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Ramsey: Texas in a state of financial uncertainty

It will be a miracle if Texas Comptroller Glenn Hegar and his team of financial prognosticators are right about the arc of the state’s economy over the next few months.

The LBJ State Office Building where they work is full of smart people, but they’re being asked to put numbers to their assumptions about the state’s fumbling response to the coronavirus pandemic and the economic recession the virus spawned.

Hegar himself, while presenting the latest forecasts for state revenues that will be collected over the next 13 months, won’t say he’s nailed it. He’ll say it’s his best estimate right now and then can spend as much time as you’d like describing the uncertainty of the terrain he’s been asked to map.

The short form: Texas state government will bring in $11.6 billion less during the current two-year budget than the comptroller forecast last year, ending with a shortfall of $4.6 billion and a balance of $8.8 billion in savings in the Economic Stabilization Fund, also known as the rainy day fund.

Texas lawmakers are constitutionally required to balance their budgets. Every two years, they find out how much money the comptroller thinks will come into the state treasury through taxes and fees and everything else, and they write budgets that spend no more than that amount.

When the comptroller is wrong — and the forecast is always wrong in some respect — they adjust spending up (usually) or down (not often, but stay tuned) to fit the situation. At the end of their last legislative session in May 2019, legislators knew they would have to spend more on Medicaid than they included in their budget. The plan is to come back in January and add what’s needed to that and other programs and services, a customary adjustment that will raise the overall size of the current budget.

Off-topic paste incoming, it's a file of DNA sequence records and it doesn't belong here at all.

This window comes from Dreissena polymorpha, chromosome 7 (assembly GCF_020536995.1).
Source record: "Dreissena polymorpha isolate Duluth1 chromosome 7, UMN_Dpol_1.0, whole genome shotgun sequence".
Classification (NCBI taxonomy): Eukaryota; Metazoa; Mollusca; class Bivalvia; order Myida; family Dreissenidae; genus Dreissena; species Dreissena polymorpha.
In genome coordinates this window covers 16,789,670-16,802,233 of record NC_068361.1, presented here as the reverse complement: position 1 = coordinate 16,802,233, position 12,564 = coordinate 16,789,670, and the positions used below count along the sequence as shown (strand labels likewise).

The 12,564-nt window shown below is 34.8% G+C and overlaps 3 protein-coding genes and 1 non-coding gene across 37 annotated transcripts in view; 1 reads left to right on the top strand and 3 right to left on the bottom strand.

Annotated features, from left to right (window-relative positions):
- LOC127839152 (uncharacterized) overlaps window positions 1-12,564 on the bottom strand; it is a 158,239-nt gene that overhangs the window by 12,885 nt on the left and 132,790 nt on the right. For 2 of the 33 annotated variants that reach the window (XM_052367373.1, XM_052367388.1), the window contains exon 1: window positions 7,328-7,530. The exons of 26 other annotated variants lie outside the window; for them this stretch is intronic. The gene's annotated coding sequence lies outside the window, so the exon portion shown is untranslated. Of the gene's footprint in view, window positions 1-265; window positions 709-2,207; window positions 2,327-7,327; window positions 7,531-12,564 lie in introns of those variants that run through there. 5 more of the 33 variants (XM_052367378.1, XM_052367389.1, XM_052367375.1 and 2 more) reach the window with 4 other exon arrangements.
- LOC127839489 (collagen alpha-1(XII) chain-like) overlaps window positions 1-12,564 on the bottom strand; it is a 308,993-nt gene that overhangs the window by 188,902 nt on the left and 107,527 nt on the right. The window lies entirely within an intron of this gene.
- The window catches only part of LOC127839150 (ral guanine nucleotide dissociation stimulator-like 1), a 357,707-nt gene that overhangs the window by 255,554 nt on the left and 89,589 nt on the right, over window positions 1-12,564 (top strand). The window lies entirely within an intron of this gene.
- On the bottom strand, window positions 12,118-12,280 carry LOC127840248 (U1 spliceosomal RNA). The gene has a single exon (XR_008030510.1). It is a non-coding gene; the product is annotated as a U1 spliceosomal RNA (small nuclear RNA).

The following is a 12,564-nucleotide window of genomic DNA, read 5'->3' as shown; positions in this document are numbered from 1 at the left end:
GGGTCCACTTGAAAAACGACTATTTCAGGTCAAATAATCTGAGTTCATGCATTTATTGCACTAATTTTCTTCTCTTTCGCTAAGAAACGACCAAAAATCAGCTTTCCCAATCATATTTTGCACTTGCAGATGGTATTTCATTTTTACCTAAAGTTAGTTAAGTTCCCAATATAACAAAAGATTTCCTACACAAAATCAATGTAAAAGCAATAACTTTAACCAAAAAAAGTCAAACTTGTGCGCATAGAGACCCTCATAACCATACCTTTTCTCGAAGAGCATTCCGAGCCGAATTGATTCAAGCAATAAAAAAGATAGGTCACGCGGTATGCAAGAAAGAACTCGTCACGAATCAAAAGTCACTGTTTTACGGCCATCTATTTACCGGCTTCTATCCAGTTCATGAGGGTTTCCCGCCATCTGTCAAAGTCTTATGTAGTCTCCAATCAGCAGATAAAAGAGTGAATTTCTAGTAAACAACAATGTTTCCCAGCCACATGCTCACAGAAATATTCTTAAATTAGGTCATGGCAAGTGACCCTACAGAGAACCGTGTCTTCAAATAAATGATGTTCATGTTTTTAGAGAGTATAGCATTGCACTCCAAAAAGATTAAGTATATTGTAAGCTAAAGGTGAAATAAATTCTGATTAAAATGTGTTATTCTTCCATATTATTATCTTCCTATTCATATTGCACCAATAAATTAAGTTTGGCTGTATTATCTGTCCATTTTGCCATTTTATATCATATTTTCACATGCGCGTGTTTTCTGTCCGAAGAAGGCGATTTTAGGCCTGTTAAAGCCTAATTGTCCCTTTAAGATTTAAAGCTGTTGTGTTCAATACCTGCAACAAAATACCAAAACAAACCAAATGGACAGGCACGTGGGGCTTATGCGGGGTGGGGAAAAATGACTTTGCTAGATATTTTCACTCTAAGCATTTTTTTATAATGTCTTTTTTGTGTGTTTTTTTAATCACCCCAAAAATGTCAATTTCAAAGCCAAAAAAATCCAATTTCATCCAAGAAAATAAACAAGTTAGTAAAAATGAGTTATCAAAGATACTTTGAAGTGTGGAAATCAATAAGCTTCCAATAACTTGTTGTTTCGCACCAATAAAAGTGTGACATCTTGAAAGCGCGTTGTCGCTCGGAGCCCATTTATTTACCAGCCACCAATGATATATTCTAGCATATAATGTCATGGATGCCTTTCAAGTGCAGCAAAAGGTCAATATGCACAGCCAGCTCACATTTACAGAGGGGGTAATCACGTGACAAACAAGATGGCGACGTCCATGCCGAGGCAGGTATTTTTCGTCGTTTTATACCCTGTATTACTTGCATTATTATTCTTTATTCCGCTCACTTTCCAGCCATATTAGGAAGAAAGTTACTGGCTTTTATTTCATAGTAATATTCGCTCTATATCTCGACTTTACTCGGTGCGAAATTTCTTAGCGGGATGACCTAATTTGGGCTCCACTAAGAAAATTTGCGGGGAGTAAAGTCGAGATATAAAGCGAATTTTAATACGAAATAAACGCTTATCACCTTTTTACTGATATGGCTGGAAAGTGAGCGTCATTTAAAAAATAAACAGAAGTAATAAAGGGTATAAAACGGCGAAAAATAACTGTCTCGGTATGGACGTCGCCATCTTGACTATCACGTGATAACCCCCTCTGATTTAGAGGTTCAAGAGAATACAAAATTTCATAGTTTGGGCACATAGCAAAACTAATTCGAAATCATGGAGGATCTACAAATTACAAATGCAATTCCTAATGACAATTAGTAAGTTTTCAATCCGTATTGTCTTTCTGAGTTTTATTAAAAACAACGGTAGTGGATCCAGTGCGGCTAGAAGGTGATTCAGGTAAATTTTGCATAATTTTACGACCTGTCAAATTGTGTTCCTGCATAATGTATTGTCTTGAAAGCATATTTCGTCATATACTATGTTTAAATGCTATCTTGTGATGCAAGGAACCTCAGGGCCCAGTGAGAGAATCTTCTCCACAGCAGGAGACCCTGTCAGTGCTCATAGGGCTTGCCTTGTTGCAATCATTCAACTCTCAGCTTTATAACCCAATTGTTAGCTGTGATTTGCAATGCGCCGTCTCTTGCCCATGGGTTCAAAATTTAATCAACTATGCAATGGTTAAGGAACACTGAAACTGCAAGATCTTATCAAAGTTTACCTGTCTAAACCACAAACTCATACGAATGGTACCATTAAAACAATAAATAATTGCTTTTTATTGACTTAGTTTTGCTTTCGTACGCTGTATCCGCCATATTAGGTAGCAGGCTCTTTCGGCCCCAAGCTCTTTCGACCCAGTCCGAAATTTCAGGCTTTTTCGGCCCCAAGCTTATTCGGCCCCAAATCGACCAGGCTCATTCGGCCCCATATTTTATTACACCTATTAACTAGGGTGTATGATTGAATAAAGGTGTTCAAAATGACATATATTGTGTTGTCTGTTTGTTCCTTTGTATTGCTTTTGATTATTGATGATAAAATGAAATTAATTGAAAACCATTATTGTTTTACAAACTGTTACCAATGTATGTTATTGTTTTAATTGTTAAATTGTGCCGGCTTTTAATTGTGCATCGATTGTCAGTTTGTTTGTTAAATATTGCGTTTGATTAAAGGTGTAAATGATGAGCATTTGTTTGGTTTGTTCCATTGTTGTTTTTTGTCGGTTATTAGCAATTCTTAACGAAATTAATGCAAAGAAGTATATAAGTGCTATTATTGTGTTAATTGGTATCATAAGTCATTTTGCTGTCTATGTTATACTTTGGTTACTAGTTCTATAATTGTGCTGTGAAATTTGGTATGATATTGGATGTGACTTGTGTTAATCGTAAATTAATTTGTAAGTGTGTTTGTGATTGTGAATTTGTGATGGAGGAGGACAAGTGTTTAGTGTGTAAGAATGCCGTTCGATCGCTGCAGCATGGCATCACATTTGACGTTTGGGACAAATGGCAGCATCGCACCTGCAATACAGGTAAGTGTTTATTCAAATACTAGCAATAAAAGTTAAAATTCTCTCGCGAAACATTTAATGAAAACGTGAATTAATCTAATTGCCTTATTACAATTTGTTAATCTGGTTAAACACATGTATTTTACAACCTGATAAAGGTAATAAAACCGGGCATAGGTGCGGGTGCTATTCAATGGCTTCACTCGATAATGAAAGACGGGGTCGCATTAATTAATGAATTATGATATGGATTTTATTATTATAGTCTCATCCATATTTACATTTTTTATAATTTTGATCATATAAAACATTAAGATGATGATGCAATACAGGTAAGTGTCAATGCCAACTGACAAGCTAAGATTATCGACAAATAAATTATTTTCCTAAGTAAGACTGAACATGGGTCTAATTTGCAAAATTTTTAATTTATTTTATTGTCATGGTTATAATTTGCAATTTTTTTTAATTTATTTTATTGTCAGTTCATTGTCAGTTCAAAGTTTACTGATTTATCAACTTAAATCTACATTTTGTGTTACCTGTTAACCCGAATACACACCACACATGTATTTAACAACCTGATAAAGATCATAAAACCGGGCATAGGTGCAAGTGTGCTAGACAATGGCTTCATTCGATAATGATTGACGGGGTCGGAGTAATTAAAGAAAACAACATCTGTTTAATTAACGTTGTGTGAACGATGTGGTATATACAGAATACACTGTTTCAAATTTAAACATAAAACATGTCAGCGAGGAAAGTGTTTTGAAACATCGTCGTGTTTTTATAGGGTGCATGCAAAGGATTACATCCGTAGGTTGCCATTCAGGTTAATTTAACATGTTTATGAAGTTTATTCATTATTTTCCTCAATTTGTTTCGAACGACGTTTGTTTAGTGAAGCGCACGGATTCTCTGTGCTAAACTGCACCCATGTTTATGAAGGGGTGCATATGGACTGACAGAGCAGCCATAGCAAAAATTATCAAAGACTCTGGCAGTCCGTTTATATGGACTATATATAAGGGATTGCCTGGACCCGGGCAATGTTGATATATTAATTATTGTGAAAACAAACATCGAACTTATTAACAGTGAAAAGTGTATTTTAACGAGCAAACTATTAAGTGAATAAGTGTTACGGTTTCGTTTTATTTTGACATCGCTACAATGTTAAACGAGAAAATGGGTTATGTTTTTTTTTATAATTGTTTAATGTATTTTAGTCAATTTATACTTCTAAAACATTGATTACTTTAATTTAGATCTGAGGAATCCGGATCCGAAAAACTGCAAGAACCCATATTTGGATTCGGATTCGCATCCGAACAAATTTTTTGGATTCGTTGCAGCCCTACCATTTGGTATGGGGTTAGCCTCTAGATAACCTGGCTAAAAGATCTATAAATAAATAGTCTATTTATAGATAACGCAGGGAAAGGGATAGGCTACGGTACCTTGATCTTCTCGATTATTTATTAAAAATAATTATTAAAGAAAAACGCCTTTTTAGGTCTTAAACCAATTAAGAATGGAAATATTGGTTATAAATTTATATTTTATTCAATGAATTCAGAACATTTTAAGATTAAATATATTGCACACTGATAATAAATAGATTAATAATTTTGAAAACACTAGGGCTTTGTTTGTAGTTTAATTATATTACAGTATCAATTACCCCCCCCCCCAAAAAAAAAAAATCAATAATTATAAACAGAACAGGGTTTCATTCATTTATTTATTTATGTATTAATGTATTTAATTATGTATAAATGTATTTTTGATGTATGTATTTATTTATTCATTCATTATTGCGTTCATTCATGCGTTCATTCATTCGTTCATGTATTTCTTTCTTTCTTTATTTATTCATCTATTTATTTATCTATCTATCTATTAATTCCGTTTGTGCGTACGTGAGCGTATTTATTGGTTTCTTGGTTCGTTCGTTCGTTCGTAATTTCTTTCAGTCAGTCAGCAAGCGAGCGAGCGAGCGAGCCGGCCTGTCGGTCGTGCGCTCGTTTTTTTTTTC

Then they’ll write the next two-year plan. And because of the coronavirus recession, they expect not only to have less money to work with, but to be less certain about how much money they will have. The 2020-21 budget is tough, but manageable.

They’ll need a case of Maalox and a couple of gallons of CBD oil to get through the 2022-23 budget. So might the rest of us.

The comptroller is listing the assumptions not just to hedge his bets, but to let lawmakers and everyone else know that the numbers will change if the assumptions are off. Like the one about businesses and consumers resuming something like their normal economic lives around the first of next year. Or that the gross domestic product will reach pre-pandemic levels by the end of 2021.

“Those are things that unfortunately nobody really knows right now,” Hegar said.

He tiptoed around the economic effects opening schools to in-person classes might have if, for example, it freed parents to go back to work. It’s hard to tie that directly to state revenue. And he declined to forecast the effect of potential business shutdowns in the coming months.

“We’re going to have to continue to learn how to live with the pandemic and be able to keep the economy open,” he said.

When the state puts a number on a prediction, it has the patina of precision and certainty. The comptroller is trying to say, gently but persistently, that his estimates probably won’t hold.

Politicians are fond of telling voters that they’re trying to run government budgets the same way we run our family budgets. Now they’re in the same fix a lot of families are in, trying to figure out what they can spend over a period when their income is wobbly, and to follow that with spending decisions about the two years that follow.

And what to do, if and when it comes to it, when they find out they guessed wrong.

— Ross Ramsey is co-founder and executive editor of The Texas Tribune. His column appears Tuesday.

Today's Bible verse

“Therefore, since we also have such a great cloud of witnesses surrounding us, let’s rid ourselves of every obstacle and the sin which so easily entangles us, and let’s run with endurance the race that is set before us ...”

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